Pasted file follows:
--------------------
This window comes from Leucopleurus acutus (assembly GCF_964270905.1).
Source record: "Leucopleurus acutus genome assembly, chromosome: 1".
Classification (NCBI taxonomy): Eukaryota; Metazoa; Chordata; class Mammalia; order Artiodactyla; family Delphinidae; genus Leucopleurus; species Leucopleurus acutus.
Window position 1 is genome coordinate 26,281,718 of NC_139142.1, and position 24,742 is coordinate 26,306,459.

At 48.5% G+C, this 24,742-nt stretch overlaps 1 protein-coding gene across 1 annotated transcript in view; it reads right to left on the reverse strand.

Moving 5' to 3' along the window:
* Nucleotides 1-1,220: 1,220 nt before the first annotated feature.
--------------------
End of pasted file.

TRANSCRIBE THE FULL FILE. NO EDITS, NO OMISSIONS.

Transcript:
This window comes from Leucopleurus acutus (assembly GCF_964270905.1).
Source record: "Leucopleurus acutus genome assembly, chromosome: 1".
Classification (NCBI taxonomy): Eukaryota; Metazoa; Chordata; class Mammalia; order Artiodactyla; family Delphinidae; genus Leucopleurus; species Leucopleurus acutus.
Window position 1 is genome coordinate 26,281,718 of NC_139142.1, and position 24,742 is coordinate 26,306,459.

At 48.5% G+C, this 24,742-nt stretch overlaps 1 protein-coding gene across 1 annotated transcript in view; it reads right to left on the reverse strand.

Moving 5' to 3' along the window:
* Nucleotides 1-1,220: 1,220 nt before the first annotated feature.